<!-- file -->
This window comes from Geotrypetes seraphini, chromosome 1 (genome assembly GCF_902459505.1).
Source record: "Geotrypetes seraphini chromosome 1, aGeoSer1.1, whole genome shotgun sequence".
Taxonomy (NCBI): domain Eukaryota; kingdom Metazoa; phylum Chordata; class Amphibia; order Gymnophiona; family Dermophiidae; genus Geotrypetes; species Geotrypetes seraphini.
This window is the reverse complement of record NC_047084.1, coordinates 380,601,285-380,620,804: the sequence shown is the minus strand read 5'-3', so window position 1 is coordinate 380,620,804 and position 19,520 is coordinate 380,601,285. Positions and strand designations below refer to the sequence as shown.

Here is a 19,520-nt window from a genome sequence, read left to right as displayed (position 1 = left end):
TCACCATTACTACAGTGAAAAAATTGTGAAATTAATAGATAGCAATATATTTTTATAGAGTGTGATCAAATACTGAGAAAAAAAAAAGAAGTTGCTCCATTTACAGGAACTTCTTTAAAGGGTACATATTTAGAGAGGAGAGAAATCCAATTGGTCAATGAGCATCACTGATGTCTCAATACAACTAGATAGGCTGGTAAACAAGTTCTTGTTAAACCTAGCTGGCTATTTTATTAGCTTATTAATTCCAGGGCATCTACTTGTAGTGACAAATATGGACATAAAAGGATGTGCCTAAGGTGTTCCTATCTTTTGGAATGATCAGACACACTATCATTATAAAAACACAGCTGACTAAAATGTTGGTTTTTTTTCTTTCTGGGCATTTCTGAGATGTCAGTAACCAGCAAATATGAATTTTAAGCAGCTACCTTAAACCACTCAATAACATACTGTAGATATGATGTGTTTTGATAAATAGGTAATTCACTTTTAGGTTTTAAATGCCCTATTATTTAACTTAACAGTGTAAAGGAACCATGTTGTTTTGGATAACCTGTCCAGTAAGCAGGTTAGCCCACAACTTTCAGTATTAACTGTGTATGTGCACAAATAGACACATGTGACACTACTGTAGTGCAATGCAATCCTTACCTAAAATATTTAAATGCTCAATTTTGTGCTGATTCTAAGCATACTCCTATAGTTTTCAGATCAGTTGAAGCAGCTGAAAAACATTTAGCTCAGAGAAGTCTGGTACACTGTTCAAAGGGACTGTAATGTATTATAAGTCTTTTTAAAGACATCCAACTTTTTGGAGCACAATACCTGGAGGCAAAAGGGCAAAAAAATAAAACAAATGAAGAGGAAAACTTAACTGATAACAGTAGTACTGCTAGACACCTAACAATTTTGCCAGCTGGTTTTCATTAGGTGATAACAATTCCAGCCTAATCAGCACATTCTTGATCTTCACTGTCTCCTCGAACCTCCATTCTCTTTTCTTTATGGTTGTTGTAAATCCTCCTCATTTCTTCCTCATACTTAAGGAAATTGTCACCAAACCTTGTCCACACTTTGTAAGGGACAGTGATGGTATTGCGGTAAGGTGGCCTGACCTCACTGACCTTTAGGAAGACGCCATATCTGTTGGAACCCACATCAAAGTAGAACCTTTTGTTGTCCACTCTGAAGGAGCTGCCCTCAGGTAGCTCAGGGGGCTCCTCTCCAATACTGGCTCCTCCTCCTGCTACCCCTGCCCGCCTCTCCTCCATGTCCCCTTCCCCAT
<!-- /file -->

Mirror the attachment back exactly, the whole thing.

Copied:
This window comes from Geotrypetes seraphini, chromosome 1 (genome assembly GCF_902459505.1).
Source record: "Geotrypetes seraphini chromosome 1, aGeoSer1.1, whole genome shotgun sequence".
Taxonomy (NCBI): domain Eukaryota; kingdom Metazoa; phylum Chordata; class Amphibia; order Gymnophiona; family Dermophiidae; genus Geotrypetes; species Geotrypetes seraphini.
This window is the reverse complement of record NC_047084.1, coordinates 380,601,285-380,620,804: the sequence shown is the minus strand read 5'-3', so window position 1 is coordinate 380,620,804 and position 19,520 is coordinate 380,601,285. Positions and strand designations below refer to the sequence as shown.

Here is a 19,520-nt window from a genome sequence, read left to right as displayed (position 1 = left end):
TCACCATTACTACAGTGAAAAAATTGTGAAATTAATAGATAGCAATATATTTTTATAGAGTGTGATCAAATACTGAGAAAAAAAAAAGAAGTTGCTCCATTTACAGGAACTTCTTTAAAGGGTACATATTTAGAGAGGAGAGAAATCCAATTGGTCAATGAGCATCACTGATGTCTCAATACAACTAGATAGGCTGGTAAACAAGTTCTTGTTAAACCTAGCTGGCTATTTTATTAGCTTATTAATTCCAGGGCATCTACTTGTAGTGACAAATATGGACATAAAAGGATGTGCCTAAGGTGTTCCTATCTTTTGGAATGATCAGACACACTATCATTATAAAAACACAGCTGACTAAAATGTTGGTTTTTTTTCTTTCTGGGCATTTCTGAGATGTCAGTAACCAGCAAATATGAATTTTAAGCAGCTACCTTAAACCACTCAATAACATACTGTAGATATGATGTGTTTTGATAAATAGGTAATTCACTTTTAGGTTTTAAATGCCCTATTATTTAACTTAACAGTGTAAAGGAACCATGTTGTTTTGGATAACCTGTCCAGTAAGCAGGTTAGCCCACAACTTTCAGTATTAACTGTGTATGTGCACAAATAGACACATGTGACACTACTGTAGTGCAATGCAATCCTTACCTAAAATATTTAAATGCTCAATTTTGTGCTGATTCTAAGCATACTCCTATAGTTTTCAGATCAGTTGAAGCAGCTGAAAAACATTTAGCTCAGAGAAGTCTGGTACACTGTTCAAAGGGACTGTAATGTATTATAAGTCTTTTTAAAGACATCCAACTTTTTGGAGCACAATACCTGGAGGCAAAAGGGCAAAAAAATAAAACAAATGAAGAGGAAAACTTAACTGATAACAGTAGTACTGCTAGACACCTAACAATTTTGCCAGCTGGTTTTCATTAGGTGATAACAATTCCAGCCTAATCAGCACATTCTTGATCTTCACTGTCTCCTCGAACCTCCATTCTCTTTTCTTTATGGTTGTTGTAAATCCTCCTCATTTCTTCCTCATACTTAAGGAAATTGTCACCAAACCTTGTCCACACTTTGTAAGGGACAGTGATGGTATTGCGGTAAGGTGGCCTGACCTCACTGACCTTTAGGAAGACGCCATATCTGTTGGAACCCACATCAAAGTAGAACCTTTTGTTGTCCACTCTGAAGGAGCTGCCCTCAGGTAGCTCAGGGGGCTCCTCTCCAATACTGGCTCCTCCTCCTGCTACCCCTGCCCGCCTCTCCTCCATGTCCCCTTCCCCAT